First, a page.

PATHOGENESIS OF BACTERIAL INFECTIONS Syllabus
Course Learning Objectives
Information not required for this course type
Presents the mechanism employed by bacteria to establish and maintain infection in the human host and evolution of host resistance mechanisms. Covers host-parasite relationship, bacterial structure and metabolism, bacterial genetics, pathogenic mechanisms of bacteria, systemic and mucosal immunity and vaccines, Gram-negative and Gram-positive bacteria, and antibiotic resistance. Discussions generally cover Gram-negative and Gram-positive bacteria with specific lectures on pathogens of particular interest, such as M. tuberculosis, H. pylori, Borrelia, rickettsia, and bacteria associated with sexually transmitted diseases. The course is complemented by two clinical plate rounds and a clinical microbiology lab tour.
Additional Faculty Notes:
Class Meeting Times: MWF 10:30-11:50 am in Room W4013
Methods of Assessment
Student evaluation based on a midterm, final exam, and homerwork assignments throughout the term.
Additional Faculty Notes:
Grading for the course will be determined based on the midterm, final and homework. The midterm and final will be worth 40% of the grade each, with the homework comprising 20% of the grade.
Please see the course Session for a full list of dates and items for this course.
Files from the Online Library
Academic Ethics Code
The code, discussed in the Policy and Procedure Memorandum for Students, March 31, 2002, will be adhered to in this class:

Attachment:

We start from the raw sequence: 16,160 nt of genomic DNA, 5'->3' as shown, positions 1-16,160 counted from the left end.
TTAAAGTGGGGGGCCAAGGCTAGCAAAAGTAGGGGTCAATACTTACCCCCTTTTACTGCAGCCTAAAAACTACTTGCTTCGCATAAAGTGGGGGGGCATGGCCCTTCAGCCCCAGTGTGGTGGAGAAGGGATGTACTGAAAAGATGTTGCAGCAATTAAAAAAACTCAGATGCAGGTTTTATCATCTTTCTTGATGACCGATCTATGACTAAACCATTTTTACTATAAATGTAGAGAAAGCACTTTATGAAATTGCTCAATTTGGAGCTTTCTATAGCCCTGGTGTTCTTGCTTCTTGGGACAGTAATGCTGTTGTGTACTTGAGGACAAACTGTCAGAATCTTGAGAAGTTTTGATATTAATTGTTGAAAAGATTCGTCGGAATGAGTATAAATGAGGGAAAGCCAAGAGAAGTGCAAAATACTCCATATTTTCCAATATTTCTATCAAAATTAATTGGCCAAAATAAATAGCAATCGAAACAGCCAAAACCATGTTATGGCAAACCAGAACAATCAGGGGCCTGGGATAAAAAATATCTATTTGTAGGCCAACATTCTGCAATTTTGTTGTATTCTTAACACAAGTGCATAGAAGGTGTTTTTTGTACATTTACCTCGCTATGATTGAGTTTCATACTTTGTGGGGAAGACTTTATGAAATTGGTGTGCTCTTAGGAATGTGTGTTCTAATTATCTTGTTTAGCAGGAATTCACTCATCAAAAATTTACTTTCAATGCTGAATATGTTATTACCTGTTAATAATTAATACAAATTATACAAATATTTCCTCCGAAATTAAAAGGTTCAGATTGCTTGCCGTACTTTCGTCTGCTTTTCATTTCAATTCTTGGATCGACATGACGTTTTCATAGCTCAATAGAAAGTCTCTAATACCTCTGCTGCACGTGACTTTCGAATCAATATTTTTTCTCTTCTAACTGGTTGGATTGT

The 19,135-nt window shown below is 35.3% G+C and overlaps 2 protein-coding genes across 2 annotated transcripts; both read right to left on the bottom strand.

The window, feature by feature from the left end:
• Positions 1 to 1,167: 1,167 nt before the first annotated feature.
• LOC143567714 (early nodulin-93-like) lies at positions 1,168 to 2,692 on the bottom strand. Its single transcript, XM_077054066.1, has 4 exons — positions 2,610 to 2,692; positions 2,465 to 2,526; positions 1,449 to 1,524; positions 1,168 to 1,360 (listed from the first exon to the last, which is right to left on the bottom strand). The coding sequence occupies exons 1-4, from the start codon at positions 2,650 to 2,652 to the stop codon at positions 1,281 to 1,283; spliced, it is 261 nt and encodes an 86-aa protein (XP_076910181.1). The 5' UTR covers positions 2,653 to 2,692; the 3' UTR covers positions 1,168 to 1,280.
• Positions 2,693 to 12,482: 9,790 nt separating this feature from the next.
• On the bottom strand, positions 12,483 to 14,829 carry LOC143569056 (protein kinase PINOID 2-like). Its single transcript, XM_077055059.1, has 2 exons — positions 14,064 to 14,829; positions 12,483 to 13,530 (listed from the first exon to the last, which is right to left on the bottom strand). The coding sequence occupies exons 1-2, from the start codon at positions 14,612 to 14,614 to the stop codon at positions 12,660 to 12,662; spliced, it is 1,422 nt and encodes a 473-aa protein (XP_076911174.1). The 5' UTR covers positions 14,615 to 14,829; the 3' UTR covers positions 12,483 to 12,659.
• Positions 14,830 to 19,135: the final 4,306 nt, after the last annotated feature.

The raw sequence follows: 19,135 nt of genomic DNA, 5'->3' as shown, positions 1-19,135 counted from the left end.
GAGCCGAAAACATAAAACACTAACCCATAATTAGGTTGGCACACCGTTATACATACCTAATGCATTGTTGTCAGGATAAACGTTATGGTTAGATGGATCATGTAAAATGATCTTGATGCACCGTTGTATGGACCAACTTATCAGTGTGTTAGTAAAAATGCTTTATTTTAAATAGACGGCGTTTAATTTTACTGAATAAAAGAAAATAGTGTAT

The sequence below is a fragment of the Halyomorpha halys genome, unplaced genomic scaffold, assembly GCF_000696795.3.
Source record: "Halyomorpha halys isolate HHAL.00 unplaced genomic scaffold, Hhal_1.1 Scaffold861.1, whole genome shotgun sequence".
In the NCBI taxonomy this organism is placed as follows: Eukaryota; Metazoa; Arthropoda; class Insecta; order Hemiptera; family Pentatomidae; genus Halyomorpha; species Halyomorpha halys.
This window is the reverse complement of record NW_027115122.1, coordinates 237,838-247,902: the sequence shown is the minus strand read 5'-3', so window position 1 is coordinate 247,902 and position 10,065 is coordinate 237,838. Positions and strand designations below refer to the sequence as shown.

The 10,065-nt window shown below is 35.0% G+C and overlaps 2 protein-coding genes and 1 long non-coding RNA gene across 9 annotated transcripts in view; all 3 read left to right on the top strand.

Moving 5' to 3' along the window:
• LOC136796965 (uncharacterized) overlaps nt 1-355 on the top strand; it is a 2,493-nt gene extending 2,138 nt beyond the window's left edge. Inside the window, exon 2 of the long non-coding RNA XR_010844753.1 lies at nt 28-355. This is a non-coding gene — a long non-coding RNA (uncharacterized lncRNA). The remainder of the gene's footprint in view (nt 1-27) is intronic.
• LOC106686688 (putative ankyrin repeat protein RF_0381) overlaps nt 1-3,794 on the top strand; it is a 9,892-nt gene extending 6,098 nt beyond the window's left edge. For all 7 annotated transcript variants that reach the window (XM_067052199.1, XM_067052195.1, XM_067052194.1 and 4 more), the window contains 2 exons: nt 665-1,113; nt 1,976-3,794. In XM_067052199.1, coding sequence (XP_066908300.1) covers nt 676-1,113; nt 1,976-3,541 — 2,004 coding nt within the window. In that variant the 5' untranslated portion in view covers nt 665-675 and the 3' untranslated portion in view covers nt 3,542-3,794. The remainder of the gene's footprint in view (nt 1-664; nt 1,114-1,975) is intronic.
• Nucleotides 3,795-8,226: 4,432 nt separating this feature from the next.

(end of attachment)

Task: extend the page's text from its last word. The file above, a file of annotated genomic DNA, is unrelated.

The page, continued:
Students enrolled in the Bloomberg School of Public Health of The Johns Hopkins University assume an obligation to conduct themselves in a manner appropriate to the University's mission as an institution of higher education. A student is obligated to refrain from acts which he or she knows, or under the circumstances has reason to know, impair the academic integrity of the University. Violations of academic integrity include, but are not limited to: cheating; plagiarism; knowingly furnishing false information to any agent of the University for inclusion in the academic record; violation of the rights and welfare of animal or human subjects in research; and misconduct as a member of either School or University committees or recognized groups or organizations.
Disability Support ServicesIf you are a student with a documented disability who requires an academic accommodation, please contact Betty H. Addison in the Office of Student Life Services: firstname.lastname@example.org, 410-955-3034, or 2017 E. Monument Street.